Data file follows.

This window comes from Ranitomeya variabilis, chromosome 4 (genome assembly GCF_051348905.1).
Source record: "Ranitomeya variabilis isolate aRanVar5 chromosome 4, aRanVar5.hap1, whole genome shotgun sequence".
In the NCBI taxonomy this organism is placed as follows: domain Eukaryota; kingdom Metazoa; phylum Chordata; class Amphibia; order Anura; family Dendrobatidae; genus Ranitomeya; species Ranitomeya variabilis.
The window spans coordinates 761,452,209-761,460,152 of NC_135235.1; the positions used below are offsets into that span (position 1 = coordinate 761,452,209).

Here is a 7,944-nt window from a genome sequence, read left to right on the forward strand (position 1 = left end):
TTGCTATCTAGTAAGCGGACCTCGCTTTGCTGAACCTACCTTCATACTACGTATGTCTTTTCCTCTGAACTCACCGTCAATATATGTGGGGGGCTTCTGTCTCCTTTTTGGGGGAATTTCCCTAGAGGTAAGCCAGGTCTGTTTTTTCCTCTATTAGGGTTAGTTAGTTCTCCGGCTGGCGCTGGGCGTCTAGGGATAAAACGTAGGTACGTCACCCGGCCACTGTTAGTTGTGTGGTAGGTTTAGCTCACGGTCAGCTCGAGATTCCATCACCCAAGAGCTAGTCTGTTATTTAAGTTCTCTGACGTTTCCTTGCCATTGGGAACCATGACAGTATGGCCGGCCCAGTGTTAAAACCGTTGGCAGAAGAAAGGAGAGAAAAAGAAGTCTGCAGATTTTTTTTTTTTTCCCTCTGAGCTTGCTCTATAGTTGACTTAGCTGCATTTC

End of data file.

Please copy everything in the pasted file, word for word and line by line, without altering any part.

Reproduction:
This window comes from Ranitomeya variabilis, chromosome 4 (genome assembly GCF_051348905.1).
Source record: "Ranitomeya variabilis isolate aRanVar5 chromosome 4, aRanVar5.hap1, whole genome shotgun sequence".
In the NCBI taxonomy this organism is placed as follows: domain Eukaryota; kingdom Metazoa; phylum Chordata; class Amphibia; order Anura; family Dendrobatidae; genus Ranitomeya; species Ranitomeya variabilis.
The window spans coordinates 761,452,209-761,460,152 of NC_135235.1; the positions used below are offsets into that span (position 1 = coordinate 761,452,209).

Here is a 7,944-nt window from a genome sequence, read left to right on the forward strand (position 1 = left end):
TTGCTATCTAGTAAGCGGACCTCGCTTTGCTGAACCTACCTTCATACTACGTATGTCTTTTCCTCTGAACTCACCGTCAATATATGTGGGGGGCTTCTGTCTCCTTTTTGGGGGAATTTCCCTAGAGGTAAGCCAGGTCTGTTTTTTCCTCTATTAGGGTTAGTTAGTTCTCCGGCTGGCGCTGGGCGTCTAGGGATAAAACGTAGGTACGTCACCCGGCCACTGTTAGTTGTGTGGTAGGTTTAGCTCACGGTCAGCTCGAGATTCCATCACCCAAGAGCTAGTCTGTTATTTAAGTTCTCTGACGTTTCCTTGCCATTGGGAACCATGACAGTATGGCCGGCCCAGTGTTAAAACCGTTGGCAGAAGAAAGGAGAGAAAAAGAAGTCTGCAGATTTTTTTTTTTTTCCCTCTGAGCTTGCTCTATAGTTGACTTAGCTGCATTTC